3. open akka-actor-1.1.jar -> META-INF/MANIFEST.MF
  4. delete following line: private-package: *
  5. Do the same with akka-typed-actor-1.1.jar

Second you have to setup a target-platform which is used to run the OSGi environment.

  1. Go to windows->Preferences->Plugin development->Target Platform
  2. Add target platform, use default
  3. Extract your, e.g ~/akka
You need the follow plugins:
  1. guice-all-2.0.jar
  2. logback-classic-0.9.24.jar
  3. logback-core-0.9.24.jar
  4. slf4j-api-1.6.0.jar
  5. Aspectwerkz by Jonas Bonér

The bundle

Create a new plugin project. No contributions to the UI and an activator class.

Copy the following libs into your bundle and add them to your classpath in MANIFEST.MF

  • akka-actor-1.1.jar
  • akka-typed-actor-1.1.jar
  • akka-slf4j-1.1.jar

Create a class MyActor

public class MyActor extends UntypedActor {
	public void onReceive(Object msg) throws Exception {
		System.out.println("Message: " + msg);

Add these lines to your Activator class.


	public void start(BundleContext bundleContext) throws Exception {
		Activator.context = bundleContext;
		ActorRef actor = Actors.actorOf(MyActor.class).start();
		actor.sendOneWay("Hello You");

At last you have to edit the MANIFEST.MF.  It should look something like this. (I know
I may have to the smallest set of import scala packages).

Manifest-Version: 1.0
Bundle-ManifestVersion: 2
Bundle-Name: Core
Bundle-SymbolicName: de.lmu.ifi.dbs.knowing.core;singleton:=true
Bundle-Version: 1.0.0.qualifier
Bundle-Activator: de.lmu.ifi.dbs.knowing.core.internal.Activator
Require-Bundle: org.eclipse.core.runtime,;bundle-version="1.0.0",
Bundle-ActivationPolicy: lazy
Bundle-RequiredExecutionEnvironment: JavaSE-1.6
Bundle-ClassPath: .
Import-Package: scala;version="",

Now let’s run this!

Launch configuration

  1. Open Run->Launch configurtions.
  2. Create a new OSGi Launch configuration
  3. Add the following bundles
    1. org.scala-ide.scala.library (2.8.1) (the akka scala library didn’t work for me)
    3. se.scalablesolutions.akka.osgi.dependencies.bundle
    7. Equinox Runtime Components (e,g eclipse.runtime.core,..)
  4. Try to launch


Hope this works for you, too!

Eclipse Gemini JPA Tutorial

After my test I will start writing a tutorial with a sample application for the Eclipse Gemini Project.

Currently you can find the checkout the SVN Repository under:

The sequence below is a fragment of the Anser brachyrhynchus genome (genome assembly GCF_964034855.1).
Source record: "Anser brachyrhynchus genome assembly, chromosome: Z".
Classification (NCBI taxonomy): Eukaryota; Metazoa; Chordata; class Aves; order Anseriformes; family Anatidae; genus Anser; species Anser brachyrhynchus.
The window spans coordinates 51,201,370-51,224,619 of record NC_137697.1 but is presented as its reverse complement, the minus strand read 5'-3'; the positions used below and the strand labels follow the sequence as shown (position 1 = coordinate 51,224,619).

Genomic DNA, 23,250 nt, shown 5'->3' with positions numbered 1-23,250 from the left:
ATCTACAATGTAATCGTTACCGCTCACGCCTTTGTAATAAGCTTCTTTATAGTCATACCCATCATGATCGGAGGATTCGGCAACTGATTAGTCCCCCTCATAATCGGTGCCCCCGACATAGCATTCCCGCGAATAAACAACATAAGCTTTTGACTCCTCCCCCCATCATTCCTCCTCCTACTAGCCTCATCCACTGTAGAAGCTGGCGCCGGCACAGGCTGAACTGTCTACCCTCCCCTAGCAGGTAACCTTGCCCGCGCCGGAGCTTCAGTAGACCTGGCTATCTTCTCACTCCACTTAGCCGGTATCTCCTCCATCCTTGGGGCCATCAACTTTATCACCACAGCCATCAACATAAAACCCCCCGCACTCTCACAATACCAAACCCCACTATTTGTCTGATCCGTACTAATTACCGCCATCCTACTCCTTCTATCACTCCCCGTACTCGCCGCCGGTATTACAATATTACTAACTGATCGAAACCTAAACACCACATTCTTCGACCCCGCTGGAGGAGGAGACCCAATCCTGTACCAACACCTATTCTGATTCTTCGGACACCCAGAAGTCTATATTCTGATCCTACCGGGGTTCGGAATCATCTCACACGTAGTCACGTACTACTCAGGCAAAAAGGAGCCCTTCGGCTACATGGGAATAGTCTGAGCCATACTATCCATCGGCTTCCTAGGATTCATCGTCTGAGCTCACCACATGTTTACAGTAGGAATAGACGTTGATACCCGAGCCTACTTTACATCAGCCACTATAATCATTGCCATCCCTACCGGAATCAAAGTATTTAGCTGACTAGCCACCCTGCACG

Good luck,

UI Extension via Extension Points in Eclipse RCP

Eclipse has a powerful mechanism to allow Plugins to contribute to the UI: Extensions and Extension Points. There are a lot of excellent tutorials like Eclipse Extensions by Lars Vogel on the internet. However this little tutorial is about how to contribute  to an Editor (in this case an additional TabItem).

1. The Extension Interface

First we have to create an Interface which the Extension has to implement. To create an additional Tab in an Editor I created an Interface like this:

public interface IEditorTabExtension {
	 * Is called to create the tab control
	 * @param parent
	 * @return Control - The created Control
	public Control createContents(Composite parent);
	 * Should be called by the doSave method in
	 * the root EditorPart
	 * @param monitor
	public void doSave(IProgressMonitor monitor);
	 * Call-by-Reference dirty boolean. Indicates
	 * if changes were made.
	 * @param dirty
	public void setDirty(Boolean dirty);
	 * @return Name for the Tab
	public String getName();

2. Create the Extension Point

First we create an Extension Point in the plugin.xml via the plugin.xml Editor.

Create Extension Point

The Extension-Schema Editor should now open automatically. Otherwise there’s a button.
Add a new Element and call it “tab”. Now add a new attribute and name it “class”. Type should be “java” and Implements
our IEditorTabExtension. Don’t forget to create a new attribute Choice in the “extension” element. And in there an
“Tab” entry. Now it should look like this:

Extension Point Elements

3. Create an Extension and provide it

Our Plugin can not only provide an extension point, it provides an extension too. Feel free to
implement the Interface with an UI you like. To register this Extension open the plugin.xml
and the Extensions Tab. Add our new Extension Point de.mukis.editor.EditorTabExtension.
Should look like this:

Provide Extension

4. Evaluate Contribs and add it to the Editor

private IEditorTabExtension[] extensions;
	public void doSave(IProgressMonitor monitor) {
		dirty = false;
		for(IEditorTabExtension e : extensions)
	public void createPartControl(Composite parent) {
		folder = new TabFolder(parent, SWT.BORDER);
		extensions = evaluateTabContribs();
		for (IEditorTabExtension e : extensions) {
			TabItem tab = new TabItem(folder, SWT.BORDER);
			System.out.println("Tab added");
 private IChildEditorTabExtension[] evaluateTabContribs() {
		IConfigurationElement[] config = Platform.getExtensionRegistry()
		final LinkedList list = new LinkedList();
		try {
			for(IConfigurationElement e : config) {
				System.out.println("Evaluation extension");
				final Object o = e.createExecutableExtension("class");
				if(o instanceof IEditorTabExtension) {
					ISafeRunnable runnable = new ISafeRunnable() {
						public void handleException(Throwable exception) {
							System.out.println("Exception in Tab");
						public void run() throws Exception {
							IEditorTabExtension tab = (IEditorTabExtension)o;
							System.out.println("Extension detected: " + tab.getName());
		} catch(CoreException ex) {
		return list.toArray(new IChildEditorTabExtension[list.size()]);

This is very basic. The isDirty flag solution isn’t very smart. We use the Call-by-Reference effect
to provide a “global” Boolean.

Thanks to Lars Vogel’s tutorials which inspired me to to my own stuff  and have been used
for this tutorial.

Using ISharedImages in plugin.xml

Eclipse provides a lot of images for general purpose, e.g. save, delete, edit, folders, etc. You can access these ImageDescriptors via


However there is a more sophisticated way to create Entries in toolbars and/or menus. This is shown in a great tutorial by Lars Vogel here. You have now a command and a referencing menu extension. To use the Eclipse SharedImages you just put the ISharedImages constant in the icon field, like


It works fine for me in Eclipse 3.6 Helios.  The article is based on